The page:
ISLAMABAD: As nation commemorated the 120th birth anniversary of Madar-e-Millat Mohtarma Fatima Jinnah on Tuesday, Lok Virsa Executive Director Khalid Javed while talking to APP said Fatima Jinnah, commonly known as ‘Khatun-e-Pakistan’ (Lady of Pakistan), was a role model for the Muslim women of South Asia as well as of whole Asia and children must be taught about the contributions of such figures.
He said Lok Virsa had dedicated a whole gallery to Mohtarma Fatima Jinnah with her historical pictures, sculptures in her traditional attire as well as glimpses of her contributions through images during different events of life. The gallery has displayed historical collection of the pictures of Fatima Jinnah, Quaid-e-Azam Muhammad Ali Jinnah and Begum Ra’ana Liaquat Ali, highlights of the cultural significance of all the provinces as well as passed women-friendly legislation and pictures of women parliamentarians. “People from different walks of life visit the National Heritage Museum of Lok Virsa to get glimpses of history that visualises the role of Fatima Jinnah in artistically designed pavilions to leave a more deep impression on the minds of people,” said Khalid.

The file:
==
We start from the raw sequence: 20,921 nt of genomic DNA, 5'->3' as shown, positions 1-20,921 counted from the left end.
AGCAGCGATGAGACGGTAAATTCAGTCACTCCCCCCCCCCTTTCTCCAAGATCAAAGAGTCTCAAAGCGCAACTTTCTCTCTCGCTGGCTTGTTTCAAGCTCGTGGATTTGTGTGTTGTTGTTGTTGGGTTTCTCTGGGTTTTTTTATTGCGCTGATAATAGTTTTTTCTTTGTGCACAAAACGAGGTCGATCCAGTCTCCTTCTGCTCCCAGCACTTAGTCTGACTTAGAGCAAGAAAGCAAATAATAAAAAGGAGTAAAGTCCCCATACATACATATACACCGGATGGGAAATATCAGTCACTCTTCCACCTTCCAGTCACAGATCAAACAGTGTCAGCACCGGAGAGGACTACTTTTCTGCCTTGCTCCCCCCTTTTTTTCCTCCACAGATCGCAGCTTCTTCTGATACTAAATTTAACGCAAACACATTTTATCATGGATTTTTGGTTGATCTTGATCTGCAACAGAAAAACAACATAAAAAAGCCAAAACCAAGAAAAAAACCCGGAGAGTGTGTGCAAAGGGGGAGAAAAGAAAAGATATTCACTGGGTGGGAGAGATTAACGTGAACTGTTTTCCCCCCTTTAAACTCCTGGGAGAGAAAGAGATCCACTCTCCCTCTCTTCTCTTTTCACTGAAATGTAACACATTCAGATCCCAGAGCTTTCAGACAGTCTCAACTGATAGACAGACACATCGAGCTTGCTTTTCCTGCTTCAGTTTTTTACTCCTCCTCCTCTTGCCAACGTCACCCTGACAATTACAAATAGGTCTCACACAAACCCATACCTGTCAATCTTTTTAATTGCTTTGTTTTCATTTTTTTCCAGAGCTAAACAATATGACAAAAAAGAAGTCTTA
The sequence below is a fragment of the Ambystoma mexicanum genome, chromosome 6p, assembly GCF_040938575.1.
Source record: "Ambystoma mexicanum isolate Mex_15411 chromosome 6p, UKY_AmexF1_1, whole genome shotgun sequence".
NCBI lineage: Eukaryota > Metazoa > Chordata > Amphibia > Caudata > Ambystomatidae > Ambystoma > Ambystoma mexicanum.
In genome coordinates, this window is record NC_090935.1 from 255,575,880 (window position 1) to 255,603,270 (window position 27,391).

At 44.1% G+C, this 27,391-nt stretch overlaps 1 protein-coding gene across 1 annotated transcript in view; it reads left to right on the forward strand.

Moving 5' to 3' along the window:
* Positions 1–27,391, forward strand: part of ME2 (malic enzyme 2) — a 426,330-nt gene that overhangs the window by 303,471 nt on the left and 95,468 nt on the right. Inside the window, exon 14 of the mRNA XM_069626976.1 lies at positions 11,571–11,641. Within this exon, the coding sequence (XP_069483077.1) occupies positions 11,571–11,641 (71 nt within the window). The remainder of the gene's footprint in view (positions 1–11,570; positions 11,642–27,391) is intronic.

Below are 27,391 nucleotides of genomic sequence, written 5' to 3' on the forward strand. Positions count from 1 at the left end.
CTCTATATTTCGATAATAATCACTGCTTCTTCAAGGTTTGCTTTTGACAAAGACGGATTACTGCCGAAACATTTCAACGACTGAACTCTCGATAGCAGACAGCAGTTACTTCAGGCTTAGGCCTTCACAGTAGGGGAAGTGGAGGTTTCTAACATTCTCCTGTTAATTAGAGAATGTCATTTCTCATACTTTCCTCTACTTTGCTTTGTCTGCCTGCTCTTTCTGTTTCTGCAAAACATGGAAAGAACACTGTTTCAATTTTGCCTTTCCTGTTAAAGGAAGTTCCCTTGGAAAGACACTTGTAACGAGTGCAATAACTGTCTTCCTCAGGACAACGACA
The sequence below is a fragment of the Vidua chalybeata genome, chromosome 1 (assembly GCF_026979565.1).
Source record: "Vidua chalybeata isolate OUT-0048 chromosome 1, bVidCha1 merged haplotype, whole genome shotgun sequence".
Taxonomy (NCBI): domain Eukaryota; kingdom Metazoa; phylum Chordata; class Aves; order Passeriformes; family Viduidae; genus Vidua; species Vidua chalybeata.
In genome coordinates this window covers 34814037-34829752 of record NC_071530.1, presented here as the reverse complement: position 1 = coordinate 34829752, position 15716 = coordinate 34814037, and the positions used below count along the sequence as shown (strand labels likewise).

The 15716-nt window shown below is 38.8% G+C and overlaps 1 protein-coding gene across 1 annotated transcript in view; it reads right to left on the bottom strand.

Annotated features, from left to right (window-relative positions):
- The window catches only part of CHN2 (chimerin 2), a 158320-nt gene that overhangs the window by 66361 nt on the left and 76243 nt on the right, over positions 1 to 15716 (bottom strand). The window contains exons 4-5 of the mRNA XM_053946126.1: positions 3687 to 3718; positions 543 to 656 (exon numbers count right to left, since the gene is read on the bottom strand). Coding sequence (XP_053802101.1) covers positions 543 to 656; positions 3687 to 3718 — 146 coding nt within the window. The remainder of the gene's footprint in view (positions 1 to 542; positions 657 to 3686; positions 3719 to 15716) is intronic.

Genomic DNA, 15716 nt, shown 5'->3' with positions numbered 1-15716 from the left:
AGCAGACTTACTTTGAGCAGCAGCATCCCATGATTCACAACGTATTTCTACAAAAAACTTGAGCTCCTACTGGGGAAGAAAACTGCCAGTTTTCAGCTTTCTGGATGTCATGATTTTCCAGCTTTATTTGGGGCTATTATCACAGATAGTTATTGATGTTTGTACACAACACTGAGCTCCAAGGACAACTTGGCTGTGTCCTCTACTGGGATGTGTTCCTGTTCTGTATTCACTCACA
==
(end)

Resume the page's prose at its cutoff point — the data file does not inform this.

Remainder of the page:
Full report at:
Women athletes aim to keep the spotlight post-Games
Aug 1, 2012
(Reuters) - Hailed as the Women's Games, the London Olympics have set new records for female participation but athletes fear that once the event comes to an end so will the interest in ladies sport yet again.
London is the first Olympics where women are competing in all 26 sports with female boxers making their debuts and the first Games where every country has female athletes with Saudi Arabia, Qatar and Brunei now on board.